Artist’s Space:  Daniel McQuade Gets Under Our Skin

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By Sara Paul

It was well after midnight and the boisterous crowds in the Village of Warwick were joyfully ringing in the 2019 New Year. For the young Dan McQuade, however, the echoes of the iconic Auld Lang Syne new year’s song were barely audible… and less than inspiring.

At 4 a.m., Dan walked to a local gas station where he broke out in tears.

“It was for no reason at all. Different things flooded into my head that really upset me. The holidays are rough for a lot of people, including me. This was just built up over time; it was an emotional break out,” he candidly explains.

Dan was diagnosed with depression, anxiety and obsessive-compulsive disorder when he was a teenager. While the now 21-year-old year old Warwick artist still battles mental illness, he has put his best artistic foot forward. Dan has recently put together a project entitled, “Under the Skin: A Raw Look at Mental Illness.”

The undertaking entails identifying several individuals with mental illness who will have a part of their body that has been affected by a specific mental illness molded and reproduced in hyper-realistic sculpture.

“The pieces of art will represent the stories and struggles of these brave men and women and how mental illness has affected them, not just mentally, but physically as well. Each sculpture will have a written component by the participant on how their lives have been changed by mental illness,” according to McQuade’s website, which showcases the previews of the exhibit to be physically displayed during Mental Health Awareness Month, May of 2021.

McQuade, who also has experience in the television and film industry, has put much time and effort into the idea, which he says, “popped into my head.”

“This is about the human body and the human form. Mental illness can impact your body but also can hide how a person can be fine and one would never notice it,” he said.

A Difficult Diagnosis

Dan McQuade has suffered from mood disorders since middle school. He admits that he didn’t quite understand what was going on until he spoke to a therapist in early 2018, roughly a year after he graduated from Warwick Valley High School.

“I’m trying to get better,” comments a somber Dan, who also recalls an incident when a police officer stopped him by Harriman State Park.

“I was coming home from work, I was crying, and it was pouring. I had a glass bottle, and I wanted to cut myself, to end my life,” admits Dan, who was grateful to the officer who prompted him to stop and take a step back. Dan got some perspective. He went home.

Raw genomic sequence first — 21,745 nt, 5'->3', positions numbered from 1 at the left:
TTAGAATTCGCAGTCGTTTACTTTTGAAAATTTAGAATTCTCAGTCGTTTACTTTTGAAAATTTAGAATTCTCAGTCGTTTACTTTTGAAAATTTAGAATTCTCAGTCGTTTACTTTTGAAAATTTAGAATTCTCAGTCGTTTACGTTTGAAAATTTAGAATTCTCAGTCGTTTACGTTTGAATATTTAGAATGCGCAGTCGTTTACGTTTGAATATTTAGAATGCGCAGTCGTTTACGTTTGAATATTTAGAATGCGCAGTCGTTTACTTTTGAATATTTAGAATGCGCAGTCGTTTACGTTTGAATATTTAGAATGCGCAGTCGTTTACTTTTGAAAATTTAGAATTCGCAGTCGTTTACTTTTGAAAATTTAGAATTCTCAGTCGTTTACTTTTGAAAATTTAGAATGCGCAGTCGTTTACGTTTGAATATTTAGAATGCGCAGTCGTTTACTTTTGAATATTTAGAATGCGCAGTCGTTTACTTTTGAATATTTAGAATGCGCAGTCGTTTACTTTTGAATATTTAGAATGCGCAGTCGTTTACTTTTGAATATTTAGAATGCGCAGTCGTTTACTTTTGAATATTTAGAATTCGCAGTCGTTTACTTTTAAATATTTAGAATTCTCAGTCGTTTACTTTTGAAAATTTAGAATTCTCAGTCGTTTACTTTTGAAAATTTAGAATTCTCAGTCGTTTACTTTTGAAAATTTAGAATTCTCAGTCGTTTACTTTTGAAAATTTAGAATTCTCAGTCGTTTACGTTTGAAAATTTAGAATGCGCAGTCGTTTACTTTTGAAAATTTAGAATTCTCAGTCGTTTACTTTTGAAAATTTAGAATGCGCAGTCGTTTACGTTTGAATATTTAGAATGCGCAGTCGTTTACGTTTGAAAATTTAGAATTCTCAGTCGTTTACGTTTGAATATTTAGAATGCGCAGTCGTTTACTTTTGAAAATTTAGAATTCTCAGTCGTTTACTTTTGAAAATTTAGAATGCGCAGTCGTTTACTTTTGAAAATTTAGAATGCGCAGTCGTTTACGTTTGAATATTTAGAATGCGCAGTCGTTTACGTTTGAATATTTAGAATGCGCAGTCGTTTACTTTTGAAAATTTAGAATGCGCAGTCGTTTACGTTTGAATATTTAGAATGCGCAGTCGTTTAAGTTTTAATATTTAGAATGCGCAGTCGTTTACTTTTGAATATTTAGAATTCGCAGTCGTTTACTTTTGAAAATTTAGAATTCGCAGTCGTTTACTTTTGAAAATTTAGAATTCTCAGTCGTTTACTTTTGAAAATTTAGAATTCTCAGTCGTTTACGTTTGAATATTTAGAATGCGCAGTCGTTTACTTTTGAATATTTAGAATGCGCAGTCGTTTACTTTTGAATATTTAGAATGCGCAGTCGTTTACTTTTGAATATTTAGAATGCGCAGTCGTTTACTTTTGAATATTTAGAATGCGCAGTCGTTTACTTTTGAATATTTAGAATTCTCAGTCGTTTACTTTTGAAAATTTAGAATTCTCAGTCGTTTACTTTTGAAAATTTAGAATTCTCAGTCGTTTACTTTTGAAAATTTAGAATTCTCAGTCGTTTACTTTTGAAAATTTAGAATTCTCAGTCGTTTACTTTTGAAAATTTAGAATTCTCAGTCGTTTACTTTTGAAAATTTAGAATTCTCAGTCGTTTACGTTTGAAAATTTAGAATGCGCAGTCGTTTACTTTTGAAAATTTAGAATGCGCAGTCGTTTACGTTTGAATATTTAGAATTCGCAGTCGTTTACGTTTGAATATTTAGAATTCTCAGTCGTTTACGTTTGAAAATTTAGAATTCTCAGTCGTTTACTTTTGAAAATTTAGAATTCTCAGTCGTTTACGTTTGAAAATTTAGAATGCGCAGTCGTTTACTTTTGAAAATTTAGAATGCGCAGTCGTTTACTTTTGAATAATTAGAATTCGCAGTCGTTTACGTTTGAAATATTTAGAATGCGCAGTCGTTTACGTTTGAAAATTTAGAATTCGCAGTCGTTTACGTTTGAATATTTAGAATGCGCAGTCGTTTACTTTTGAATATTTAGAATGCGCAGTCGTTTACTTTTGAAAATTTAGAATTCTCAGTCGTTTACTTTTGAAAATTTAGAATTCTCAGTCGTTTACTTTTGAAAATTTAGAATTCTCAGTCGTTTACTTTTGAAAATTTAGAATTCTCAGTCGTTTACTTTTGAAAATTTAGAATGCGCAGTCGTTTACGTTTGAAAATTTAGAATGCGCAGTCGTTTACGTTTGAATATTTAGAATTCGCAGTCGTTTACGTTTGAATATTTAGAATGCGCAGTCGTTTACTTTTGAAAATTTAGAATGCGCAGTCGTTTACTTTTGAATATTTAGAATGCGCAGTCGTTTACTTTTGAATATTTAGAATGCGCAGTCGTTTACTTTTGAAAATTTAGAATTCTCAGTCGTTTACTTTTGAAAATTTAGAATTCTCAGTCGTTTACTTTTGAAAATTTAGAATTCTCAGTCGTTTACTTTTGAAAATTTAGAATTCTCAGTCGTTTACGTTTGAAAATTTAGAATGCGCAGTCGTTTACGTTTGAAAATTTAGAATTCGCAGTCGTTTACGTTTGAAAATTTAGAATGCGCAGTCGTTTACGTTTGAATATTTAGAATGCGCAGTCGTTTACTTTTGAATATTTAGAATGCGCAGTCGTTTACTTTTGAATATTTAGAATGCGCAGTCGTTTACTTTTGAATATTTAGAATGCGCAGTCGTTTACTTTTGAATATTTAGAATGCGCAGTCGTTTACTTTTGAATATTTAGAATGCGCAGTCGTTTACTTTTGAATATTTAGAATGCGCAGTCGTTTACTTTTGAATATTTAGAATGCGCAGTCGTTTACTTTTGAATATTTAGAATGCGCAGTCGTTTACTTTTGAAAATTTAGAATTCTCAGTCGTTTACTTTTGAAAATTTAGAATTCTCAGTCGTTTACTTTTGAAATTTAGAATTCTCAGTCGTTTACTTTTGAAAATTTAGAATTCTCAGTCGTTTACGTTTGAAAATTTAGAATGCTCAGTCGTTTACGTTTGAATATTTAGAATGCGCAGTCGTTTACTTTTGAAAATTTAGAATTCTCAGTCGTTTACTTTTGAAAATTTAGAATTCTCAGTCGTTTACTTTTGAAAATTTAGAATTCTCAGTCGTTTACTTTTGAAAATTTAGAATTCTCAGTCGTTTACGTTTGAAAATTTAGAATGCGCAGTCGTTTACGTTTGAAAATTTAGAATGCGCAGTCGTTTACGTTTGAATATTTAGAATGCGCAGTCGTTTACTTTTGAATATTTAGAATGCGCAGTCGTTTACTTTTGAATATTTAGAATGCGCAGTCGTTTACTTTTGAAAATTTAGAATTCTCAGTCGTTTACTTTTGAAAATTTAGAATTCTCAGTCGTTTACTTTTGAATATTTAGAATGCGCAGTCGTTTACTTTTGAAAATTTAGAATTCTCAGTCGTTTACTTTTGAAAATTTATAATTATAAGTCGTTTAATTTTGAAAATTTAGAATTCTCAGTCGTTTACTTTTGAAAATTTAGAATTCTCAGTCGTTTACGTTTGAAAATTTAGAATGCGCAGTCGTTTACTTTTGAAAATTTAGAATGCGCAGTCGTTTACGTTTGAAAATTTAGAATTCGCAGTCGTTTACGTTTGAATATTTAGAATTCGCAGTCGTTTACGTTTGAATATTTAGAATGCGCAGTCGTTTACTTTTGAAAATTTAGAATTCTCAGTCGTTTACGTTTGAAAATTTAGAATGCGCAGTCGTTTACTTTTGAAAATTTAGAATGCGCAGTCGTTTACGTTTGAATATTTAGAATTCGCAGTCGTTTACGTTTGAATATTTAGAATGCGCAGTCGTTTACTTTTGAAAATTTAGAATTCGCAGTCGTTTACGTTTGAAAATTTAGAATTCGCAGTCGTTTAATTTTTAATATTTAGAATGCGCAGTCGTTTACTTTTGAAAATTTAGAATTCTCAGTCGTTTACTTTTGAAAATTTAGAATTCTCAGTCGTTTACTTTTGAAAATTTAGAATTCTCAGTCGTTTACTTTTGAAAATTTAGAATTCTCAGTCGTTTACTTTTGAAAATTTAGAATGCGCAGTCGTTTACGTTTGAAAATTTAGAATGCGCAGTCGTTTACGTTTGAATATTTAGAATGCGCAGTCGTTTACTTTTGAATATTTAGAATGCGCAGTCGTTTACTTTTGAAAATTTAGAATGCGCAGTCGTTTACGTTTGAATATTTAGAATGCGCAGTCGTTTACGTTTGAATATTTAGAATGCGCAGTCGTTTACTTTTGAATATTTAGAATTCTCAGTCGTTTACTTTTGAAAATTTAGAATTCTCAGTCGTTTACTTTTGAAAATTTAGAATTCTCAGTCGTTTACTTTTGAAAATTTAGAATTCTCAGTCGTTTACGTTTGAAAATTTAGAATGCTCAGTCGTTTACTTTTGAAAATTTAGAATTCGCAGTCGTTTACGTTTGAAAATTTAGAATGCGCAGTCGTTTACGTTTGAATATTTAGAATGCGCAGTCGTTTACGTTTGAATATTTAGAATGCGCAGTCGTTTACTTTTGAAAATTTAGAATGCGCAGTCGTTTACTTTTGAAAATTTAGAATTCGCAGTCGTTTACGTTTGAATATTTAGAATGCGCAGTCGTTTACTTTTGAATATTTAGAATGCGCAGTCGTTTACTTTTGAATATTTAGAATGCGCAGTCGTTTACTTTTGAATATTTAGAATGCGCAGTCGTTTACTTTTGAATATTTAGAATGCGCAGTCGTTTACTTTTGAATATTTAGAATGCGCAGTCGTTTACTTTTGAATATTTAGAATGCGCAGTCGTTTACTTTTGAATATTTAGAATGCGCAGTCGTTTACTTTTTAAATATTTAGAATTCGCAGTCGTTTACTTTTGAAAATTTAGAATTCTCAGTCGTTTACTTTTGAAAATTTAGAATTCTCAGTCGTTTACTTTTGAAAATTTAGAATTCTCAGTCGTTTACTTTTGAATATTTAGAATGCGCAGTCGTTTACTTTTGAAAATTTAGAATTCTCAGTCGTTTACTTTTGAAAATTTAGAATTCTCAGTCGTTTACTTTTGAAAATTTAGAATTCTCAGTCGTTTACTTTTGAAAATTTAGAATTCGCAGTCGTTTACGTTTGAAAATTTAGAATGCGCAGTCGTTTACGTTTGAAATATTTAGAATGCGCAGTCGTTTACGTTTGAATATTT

Seeking Help Not Simple

After many years of trying to cope, Dan was still struggling with some problems. Following an internship in Manhattan, which included mountains of work in addition to strenuous and lengthy hours of commuting to the city, the young artist declared that he, “needed a break.”

“I started lying in bed and just didn’t get up. It was such a crappy feeling,” explains Dan, who finally asked his mom to call a therapist.

The response was not immediate, as it was not an easy feat to locate an appropriate mental health care provider. However, Dan did finally secure a doctor in Goshen.

“I needed to talk to someone and not have to worry about the repercussions about what I was saying,” said Dan, who began a holistic approach to treatment, which included natural supplements, diet and exercise.

He seemed to improve, but when the following winter came, Dan’s depression sent him back to the “rabbit hole.” He finally made the hard choice to explore prescription drugs.

“I thought it might not hurt because it’s a balance between holistic and real meds,” recalls Dan, who is currently on two medications for mood disorders and feels “95% better.” 

The fit young adult has also cut out processed foods, sticking to fresh fruit and vegetables, and exercises five days a week.

With his “Under the Skin” project receiving positive attention and his treatment progressing in a healthy direction, Dan comments with much thought: “Art is truly empowering. It’s hard to produce art, but with this project I can focus in on it and not be distracted by other things… It’s important for other people to know they don’t have to feel the way I did. Seeking help can definitely save a life.”

To learn more, visit Dan McQuade’s website at or e-mail the artist at

Photo provided

Dan McQuade working on the clay sculpture of his arm for “Under the Skin.”


Photo provided

Dan McQuade ready for the life-cast (mold) of his arm to cure and be removed.


Photo provided

Dan McQuade at the pottery studio trimming a clay bowl.


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